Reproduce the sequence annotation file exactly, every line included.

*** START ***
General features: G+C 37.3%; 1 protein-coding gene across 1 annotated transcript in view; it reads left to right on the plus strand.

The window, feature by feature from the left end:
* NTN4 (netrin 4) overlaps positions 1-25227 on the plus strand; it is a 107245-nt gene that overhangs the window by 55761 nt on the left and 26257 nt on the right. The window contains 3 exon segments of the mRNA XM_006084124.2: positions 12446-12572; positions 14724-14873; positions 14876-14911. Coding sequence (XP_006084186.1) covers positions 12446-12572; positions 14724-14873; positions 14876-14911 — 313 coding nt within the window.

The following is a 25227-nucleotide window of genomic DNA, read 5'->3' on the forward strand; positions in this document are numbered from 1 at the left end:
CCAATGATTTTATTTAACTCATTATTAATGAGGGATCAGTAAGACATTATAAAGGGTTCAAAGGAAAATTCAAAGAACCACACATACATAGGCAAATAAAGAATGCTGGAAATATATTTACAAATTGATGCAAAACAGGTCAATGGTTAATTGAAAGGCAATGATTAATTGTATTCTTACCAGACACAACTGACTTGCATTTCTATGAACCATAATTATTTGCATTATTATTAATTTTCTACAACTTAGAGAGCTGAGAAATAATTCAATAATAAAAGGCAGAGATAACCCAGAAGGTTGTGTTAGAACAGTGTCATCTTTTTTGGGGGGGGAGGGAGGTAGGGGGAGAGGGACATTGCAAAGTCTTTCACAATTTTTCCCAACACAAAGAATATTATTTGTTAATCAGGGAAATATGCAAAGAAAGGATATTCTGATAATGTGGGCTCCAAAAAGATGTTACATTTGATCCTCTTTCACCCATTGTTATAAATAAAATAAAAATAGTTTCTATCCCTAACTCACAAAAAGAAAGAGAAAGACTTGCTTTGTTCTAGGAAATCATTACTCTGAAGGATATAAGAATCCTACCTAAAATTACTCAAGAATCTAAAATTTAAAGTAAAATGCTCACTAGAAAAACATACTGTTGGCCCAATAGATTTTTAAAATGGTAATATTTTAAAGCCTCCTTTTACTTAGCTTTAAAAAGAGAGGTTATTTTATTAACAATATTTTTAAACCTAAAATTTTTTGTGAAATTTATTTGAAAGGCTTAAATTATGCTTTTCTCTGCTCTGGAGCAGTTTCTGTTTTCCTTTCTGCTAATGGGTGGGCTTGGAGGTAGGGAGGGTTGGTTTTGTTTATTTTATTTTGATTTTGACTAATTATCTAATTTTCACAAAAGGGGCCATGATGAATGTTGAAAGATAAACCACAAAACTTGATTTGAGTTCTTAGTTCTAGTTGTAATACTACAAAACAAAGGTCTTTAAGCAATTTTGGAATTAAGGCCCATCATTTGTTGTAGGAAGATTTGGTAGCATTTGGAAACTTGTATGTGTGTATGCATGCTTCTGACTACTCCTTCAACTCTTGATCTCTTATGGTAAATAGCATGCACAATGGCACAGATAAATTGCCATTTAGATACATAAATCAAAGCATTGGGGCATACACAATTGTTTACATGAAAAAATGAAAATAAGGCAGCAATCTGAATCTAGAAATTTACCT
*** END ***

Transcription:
General features: G+C 37.3%; 1 protein-coding gene across 1 annotated transcript in view; it reads left to right on the plus strand.

The window, feature by feature from the left end:
* NTN4 (netrin 4) overlaps positions 1-25227 on the plus strand; it is a 107245-nt gene that overhangs the window by 55761 nt on the left and 26257 nt on the right. The window contains 3 exon segments of the mRNA XM_006084124.2: positions 12446-12572; positions 14724-14873; positions 14876-14911. Coding sequence (XP_006084186.1) covers positions 12446-12572; positions 14724-14873; positions 14876-14911 — 313 coding nt within the window.

The following is a 25227-nucleotide window of genomic DNA, read 5'->3' on the forward strand; positions in this document are numbered from 1 at the left end:
CCAATGATTTTATTTAACTCATTATTAATGAGGGATCAGTAAGACATTATAAAGGGTTCAAAGGAAAATTCAAAGAACCACACATACATAGGCAAATAAAGAATGCTGGAAATATATTTACAAATTGATGCAAAACAGGTCAATGGTTAATTGAAAGGCAATGATTAATTGTATTCTTACCAGACACAACTGACTTGCATTTCTATGAACCATAATTATTTGCATTATTATTAATTTTCTACAACTTAGAGAGCTGAGAAATAATTCAATAATAAAAGGCAGAGATAACCCAGAAGGTTGTGTTAGAACAGTGTCATCTTTTTTGGGGGGGGAGGGAGGTAGGGGGAGAGGGACATTGCAAAGTCTTTCACAATTTTTCCCAACACAAAGAATATTATTTGTTAATCAGGGAAATATGCAAAGAAAGGATATTCTGATAATGTGGGCTCCAAAAAGATGTTACATTTGATCCTCTTTCACCCATTGTTATAAATAAAATAAAAATAGTTTCTATCCCTAACTCACAAAAAGAAAGAGAAAGACTTGCTTTGTTCTAGGAAATCATTACTCTGAAGGATATAAGAATCCTACCTAAAATTACTCAAGAATCTAAAATTTAAAGTAAAATGCTCACTAGAAAAACATACTGTTGGCCCAATAGATTTTTAAAATGGTAATATTTTAAAGCCTCCTTTTACTTAGCTTTAAAAAGAGAGGTTATTTTATTAACAATATTTTTAAACCTAAAATTTTTTGTGAAATTTATTTGAAAGGCTTAAATTATGCTTTTCTCTGCTCTGGAGCAGTTTCTGTTTTCCTTTCTGCTAATGGGTGGGCTTGGAGGTAGGGAGGGTTGGTTTTGTTTATTTTATTTTGATTTTGACTAATTATCTAATTTTCACAAAAGGGGCCATGATGAATGTTGAAAGATAAACCACAAAACTTGATTTGAGTTCTTAGTTCTAGTTGTAATACTACAAAACAAAGGTCTTTAAGCAATTTTGGAATTAAGGCCCATCATTTGTTGTAGGAAGATTTGGTAGCATTTGGAAACTTGTATGTGTGTATGCATGCTTCTGACTACTCCTTCAACTCTTGATCTCTTATGGTAAATAGCATGCACAATGGCACAGATAAATTGCCATTTAGATACATAAATCAAAGCATTGGGGCATACACAATTGTTTACATGAAAAAATGAAAATAAGGCAGCAATCTGAATCTAGAAATTTACCT